Living By Default

Living By Default

Living by default

Living by default is living from a place of disempowerment.

Living by default is more like living from a place of disempowerment. We do not feel free to direct our own lives

There are many factors that contribute to living by default.

If you think of your life as a movie, then who is in the director’s chair? Do you allow certain people to determine what you believe about yourself? To determine the choices you make? To make your decisions for you? To determine the options available to you?

In both direct and indirect ways we default to other people. Their judgements, opinions and world view. Put another way, we allow others to disempower us. From strangers to family and friends. From teachers, doctors and clergy to employers and co-workers. We may believe what they tell us without questioning the truth or accuracy of their opinions, judgements or perspectives.

Many parents give power over to their children in ways that were not imagined a few decades ago.

We give people the power to control how we live our lives even when they are deceased. Hettie, a widowed grandmother, yearned for a beautiful pastel blue overcoat. Her husband had forbidden her to wear anything other than black. Two years after his death, she took a trip to visit each of her adult children. The purpose was to seek their unanimous permission to buy a new blue coat. She was so anxious about defying her husband. This kind of dynamic is not uncommon.

An abusive partner or boss may directly hold power over us by threats or punishment.

We give others the power to determine our self esteem, our worth and our happiness. We give others power when we are compelled to seek their approval or acceptance. We constantly try to prove ourselves or our worth. We may work hard to keep others happy at the expense of our own well being or happiness.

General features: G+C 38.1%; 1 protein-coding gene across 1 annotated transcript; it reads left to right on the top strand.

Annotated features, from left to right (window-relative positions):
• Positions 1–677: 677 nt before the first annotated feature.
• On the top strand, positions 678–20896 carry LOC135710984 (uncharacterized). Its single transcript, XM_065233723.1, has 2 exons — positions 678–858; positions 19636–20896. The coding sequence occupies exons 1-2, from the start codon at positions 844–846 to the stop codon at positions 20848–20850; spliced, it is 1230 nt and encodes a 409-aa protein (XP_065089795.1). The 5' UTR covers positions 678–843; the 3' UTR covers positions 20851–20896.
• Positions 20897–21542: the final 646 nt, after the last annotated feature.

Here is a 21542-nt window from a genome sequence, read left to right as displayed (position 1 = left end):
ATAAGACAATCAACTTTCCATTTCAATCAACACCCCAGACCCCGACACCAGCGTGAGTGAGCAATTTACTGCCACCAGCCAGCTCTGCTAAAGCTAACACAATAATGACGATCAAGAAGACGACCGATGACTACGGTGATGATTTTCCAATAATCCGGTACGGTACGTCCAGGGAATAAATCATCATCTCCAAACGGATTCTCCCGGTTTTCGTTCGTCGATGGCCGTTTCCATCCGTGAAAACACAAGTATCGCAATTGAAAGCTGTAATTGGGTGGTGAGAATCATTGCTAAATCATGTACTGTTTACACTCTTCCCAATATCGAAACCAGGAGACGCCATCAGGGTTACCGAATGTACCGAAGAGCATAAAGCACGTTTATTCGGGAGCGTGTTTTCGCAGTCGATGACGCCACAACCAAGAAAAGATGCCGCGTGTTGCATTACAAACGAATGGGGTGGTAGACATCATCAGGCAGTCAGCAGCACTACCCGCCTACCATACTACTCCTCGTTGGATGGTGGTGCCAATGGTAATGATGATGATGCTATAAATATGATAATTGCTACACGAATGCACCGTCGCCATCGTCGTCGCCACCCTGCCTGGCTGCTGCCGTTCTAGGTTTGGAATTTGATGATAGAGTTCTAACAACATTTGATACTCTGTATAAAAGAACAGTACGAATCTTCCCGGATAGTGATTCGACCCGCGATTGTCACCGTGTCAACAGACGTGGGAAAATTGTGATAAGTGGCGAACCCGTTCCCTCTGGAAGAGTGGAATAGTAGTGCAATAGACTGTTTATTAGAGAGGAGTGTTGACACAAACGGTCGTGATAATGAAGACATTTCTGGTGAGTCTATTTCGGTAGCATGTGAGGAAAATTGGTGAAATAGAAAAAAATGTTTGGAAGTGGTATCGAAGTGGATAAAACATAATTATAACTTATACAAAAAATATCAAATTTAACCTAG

We say yes because we are scared of rejection if we say no. We comply with the wishes of others because we feel too guilty not to. We reluctantly take up courses or careers that parents or teachers choose for us. We stay in destructive relationships because we are scared of what might happen if we leave. We want to change jobs but lack the confidence to take action. We put up with mistreatment or exploitation because we don’t believe we are worthy of being treated with respect, love and care.

We can also ask ‘what‘ is in the Director’s chair, directing our lives. Amongst the most potent are low self esteem, fears, limiting beliefs, and addictions.

There is a long list of fears vying for the directors’ chair! Many habits are disempowering. For example procrastination or negative thinking or constant worry.

We give the past the power to control our present.

We give power over to emotional states. Anger, hurt and guilt are frequently in the Director’s chair. Increasingly, depression and anxiety are ruling and directing peoples’ daily lives.

The Costs of Living By Default

Handing over the power to direct our lives usually carries a high price. Living by default has the potential to produce deep unhappiness. A sense of powerlessness usually underlies depression.

When we are living by default we often feel disappointed or angry with ourselves. We can be tormented by internal conflicts. We feel guilty if we don’t satisfy the wishes and expectations of other people.

We may continually wish things were different. We suffer with regrets. We can feel resentful and frustrated. We can live in the past and miss the present.

Instead of looking at the past, I put myself ahead twenty years and try to look at what I need to do now in order to get there then.’ Diana Ross

Rather than living by default, we can choose more empowered ways of living. Self esteem, beliefs and habits can all be changed. Instead of being disempowered by fear, we can disempower the fear. Emotions can be put to peace.

Empowerment work has great transformational power. It is one of the best investments we can make in our well being, our happiness and our future.

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